It is to be Remarked that when the Return and the Plan were copied out in Order to be laid before His Majesties Attorney General, the following words were added to the Copy of the Return, Viz: “And the said Commissioners did pursuant to His Majesties Order in Council Transmit to His Majesty a Plan containing a Full and Exact Description of the said One Eighth part of the said Provinces or Territories so set out and Alotted to the said Lord Granville.”
It is very probable that if the above words had not been so added to or inserted in the Copy of the Return made by the Commissioners that His Majesties Attorney General would have perceived the great difference which really was between the Return and the Plan, so that the necessary Instruments and Deeds could not have been made out agreeable to what is contained in the aforementioned Reports.

The deeds as drawn by the Attorney General are worded with Extreme Caution and Convey to Lord Granville only such Eighth part of the said Provinces or Territories as are Separated set out and Alotted to Lord Granville.

Which words (as concieved) are really Conjunctive and so Lord Granville Cannot avail himself of any more Lands under the said Grant than what are Comprized within the Plan returned by the Commissioners Especially for that the said Plan and Report Annexed thereto as laid before the Attorney General are said to Conaitna a full and Exact description of the said One fulll Eighth part of the said Provinces or Territories so set out and Alotted to the said Lord Granville.
But Lord Granville being of Opinion that the supposed Line above mentioned might still be Carried into Execution and a New Line run out.

Mr. Moseley his Lordships Agent prevailed on the Governour to Appoint the same Commissioners who were formerly authorized by His Majesty (although their Commission was then Expired near Two Years) to meet such Commissioners as Lord Granville then Appointed. And they accordingly met the latter End of March 1746 and run a further Line for Lord Granville from Pamticoe River to the Westward of Nues River. And they having met again in September 1746 run a further Line from Nues River to the Westward of Peedee River including the whole of the said ___ survey about One hundred and forty Miles in length, and if the supposed Line should ___ be carried on, it will Extend at least Two hundred and fifty Miles further.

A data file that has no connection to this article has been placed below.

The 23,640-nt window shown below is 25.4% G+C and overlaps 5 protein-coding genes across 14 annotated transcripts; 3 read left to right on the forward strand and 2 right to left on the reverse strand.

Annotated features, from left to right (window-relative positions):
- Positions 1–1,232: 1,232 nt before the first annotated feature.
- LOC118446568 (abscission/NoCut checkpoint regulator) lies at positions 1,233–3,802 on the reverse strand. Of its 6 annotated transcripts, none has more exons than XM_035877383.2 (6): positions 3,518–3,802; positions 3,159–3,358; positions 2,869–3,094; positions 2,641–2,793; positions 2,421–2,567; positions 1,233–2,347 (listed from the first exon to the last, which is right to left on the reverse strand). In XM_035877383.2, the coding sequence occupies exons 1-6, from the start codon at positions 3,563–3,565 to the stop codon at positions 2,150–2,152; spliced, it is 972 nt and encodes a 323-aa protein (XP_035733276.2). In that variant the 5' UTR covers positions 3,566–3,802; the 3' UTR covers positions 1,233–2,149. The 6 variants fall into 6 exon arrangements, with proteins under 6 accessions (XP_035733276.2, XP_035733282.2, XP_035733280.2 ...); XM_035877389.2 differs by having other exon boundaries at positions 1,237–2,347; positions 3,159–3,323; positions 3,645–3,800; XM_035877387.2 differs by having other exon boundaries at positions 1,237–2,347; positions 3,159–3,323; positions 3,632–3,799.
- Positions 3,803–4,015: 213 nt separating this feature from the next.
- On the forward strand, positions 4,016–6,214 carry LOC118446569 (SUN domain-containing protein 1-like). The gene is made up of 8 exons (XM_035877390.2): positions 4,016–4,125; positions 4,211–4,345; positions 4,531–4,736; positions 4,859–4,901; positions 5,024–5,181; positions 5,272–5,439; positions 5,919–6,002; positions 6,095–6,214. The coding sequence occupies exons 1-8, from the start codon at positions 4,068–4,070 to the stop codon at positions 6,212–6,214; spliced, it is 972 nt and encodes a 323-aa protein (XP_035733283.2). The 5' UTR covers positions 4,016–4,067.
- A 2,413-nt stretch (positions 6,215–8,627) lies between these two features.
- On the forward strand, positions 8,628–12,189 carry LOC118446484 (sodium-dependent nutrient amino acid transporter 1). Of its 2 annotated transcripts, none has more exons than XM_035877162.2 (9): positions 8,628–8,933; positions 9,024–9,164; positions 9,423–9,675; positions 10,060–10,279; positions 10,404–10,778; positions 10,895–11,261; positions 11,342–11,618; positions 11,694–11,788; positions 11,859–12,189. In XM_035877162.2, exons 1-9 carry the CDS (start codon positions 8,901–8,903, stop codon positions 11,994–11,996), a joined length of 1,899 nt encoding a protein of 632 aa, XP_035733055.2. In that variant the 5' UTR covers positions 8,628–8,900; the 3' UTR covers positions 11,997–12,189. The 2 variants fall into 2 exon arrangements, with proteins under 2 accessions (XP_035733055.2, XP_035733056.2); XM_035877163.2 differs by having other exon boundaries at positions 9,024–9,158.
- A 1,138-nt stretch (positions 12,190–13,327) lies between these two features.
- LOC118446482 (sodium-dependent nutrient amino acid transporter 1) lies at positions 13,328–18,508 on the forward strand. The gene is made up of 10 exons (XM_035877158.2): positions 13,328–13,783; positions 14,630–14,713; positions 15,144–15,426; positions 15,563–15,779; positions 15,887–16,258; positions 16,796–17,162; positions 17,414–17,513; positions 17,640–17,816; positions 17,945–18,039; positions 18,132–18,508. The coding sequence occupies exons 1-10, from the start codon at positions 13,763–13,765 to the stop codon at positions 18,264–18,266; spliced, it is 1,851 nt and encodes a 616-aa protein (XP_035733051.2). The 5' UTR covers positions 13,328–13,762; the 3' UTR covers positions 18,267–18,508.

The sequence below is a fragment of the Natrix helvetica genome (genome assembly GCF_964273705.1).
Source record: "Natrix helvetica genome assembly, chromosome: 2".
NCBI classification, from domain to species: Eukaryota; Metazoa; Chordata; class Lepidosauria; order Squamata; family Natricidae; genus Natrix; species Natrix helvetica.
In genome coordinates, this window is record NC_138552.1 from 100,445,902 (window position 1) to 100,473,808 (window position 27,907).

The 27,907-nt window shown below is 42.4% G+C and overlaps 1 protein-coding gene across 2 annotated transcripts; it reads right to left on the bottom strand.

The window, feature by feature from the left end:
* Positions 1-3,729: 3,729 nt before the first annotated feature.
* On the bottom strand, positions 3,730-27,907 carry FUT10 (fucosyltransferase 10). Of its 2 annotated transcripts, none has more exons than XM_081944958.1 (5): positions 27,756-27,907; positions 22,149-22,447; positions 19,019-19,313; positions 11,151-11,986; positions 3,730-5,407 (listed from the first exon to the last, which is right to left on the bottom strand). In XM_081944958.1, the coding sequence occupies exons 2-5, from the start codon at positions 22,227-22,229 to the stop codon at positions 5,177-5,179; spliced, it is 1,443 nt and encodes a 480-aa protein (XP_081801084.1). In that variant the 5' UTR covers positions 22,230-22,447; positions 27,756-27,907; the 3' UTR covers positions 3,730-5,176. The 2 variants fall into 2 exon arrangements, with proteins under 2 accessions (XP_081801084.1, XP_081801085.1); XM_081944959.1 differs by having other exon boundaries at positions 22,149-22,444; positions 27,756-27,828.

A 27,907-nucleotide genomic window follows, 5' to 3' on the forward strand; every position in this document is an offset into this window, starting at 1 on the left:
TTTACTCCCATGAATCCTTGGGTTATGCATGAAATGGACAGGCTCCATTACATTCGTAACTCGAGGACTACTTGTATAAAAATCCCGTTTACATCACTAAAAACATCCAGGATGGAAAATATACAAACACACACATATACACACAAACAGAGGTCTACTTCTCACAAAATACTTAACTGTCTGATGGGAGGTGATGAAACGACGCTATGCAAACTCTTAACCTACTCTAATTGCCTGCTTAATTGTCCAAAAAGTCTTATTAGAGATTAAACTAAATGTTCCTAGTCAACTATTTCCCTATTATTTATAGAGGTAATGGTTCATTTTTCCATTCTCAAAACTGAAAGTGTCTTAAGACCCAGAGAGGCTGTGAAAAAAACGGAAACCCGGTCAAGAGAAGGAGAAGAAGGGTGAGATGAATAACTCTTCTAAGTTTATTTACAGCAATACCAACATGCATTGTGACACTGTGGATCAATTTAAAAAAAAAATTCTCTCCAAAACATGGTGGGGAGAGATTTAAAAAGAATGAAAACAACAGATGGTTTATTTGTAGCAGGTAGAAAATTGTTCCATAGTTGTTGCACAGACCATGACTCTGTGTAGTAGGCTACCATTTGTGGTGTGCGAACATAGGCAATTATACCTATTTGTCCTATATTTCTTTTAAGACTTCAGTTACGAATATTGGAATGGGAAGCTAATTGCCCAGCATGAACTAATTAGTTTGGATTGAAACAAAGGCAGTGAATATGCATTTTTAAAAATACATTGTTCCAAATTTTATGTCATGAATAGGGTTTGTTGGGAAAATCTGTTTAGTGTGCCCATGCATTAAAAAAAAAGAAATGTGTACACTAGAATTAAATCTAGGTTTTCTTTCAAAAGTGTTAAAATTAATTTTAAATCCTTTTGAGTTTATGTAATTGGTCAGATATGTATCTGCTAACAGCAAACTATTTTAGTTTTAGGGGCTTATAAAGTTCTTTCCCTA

In running the said Lines the Commissioners did not make any Allowance for the difference which induced me at my own Expence to Employ one of His Majesties Deputy Surveyors to Measure the Distance between Lord Granville’s Line on Pedee River to the Virginia Line, and on Surveying of the same it was found that Lord Granville had Thirteen Miles and hald in Breadth more than he was Intitled to, even Admitting that the Commissioners had a Power to proceed further on the said supposed Line.

If Lord Granville should be Allowed to keep possession of all he Claims under the Supposed Line, One Fifth part and more of the Provinces of South and Norht Carolina will come within His Lordship’s Division, Whereby One Fourth part and more of the White Inhabitants of the said Colonies will be Included therein.

But if Lord Granville should be restrained or Limitted to what is Comprized in the first Survey and Plan returned thereon His Lordship will not possess above one Twelfth part of the Lands, Althoguh in Value and point of Settlement it is more than equal to an Eighth part of the whole Provinces.

My Motive in troubling your Royal Highness with the above Representation is to Evince the Truth of my former Remarks and shew that when the Rules of Office are dispensed with, not only the Crown but the Lords of the Privy Council are Subject to Surprize.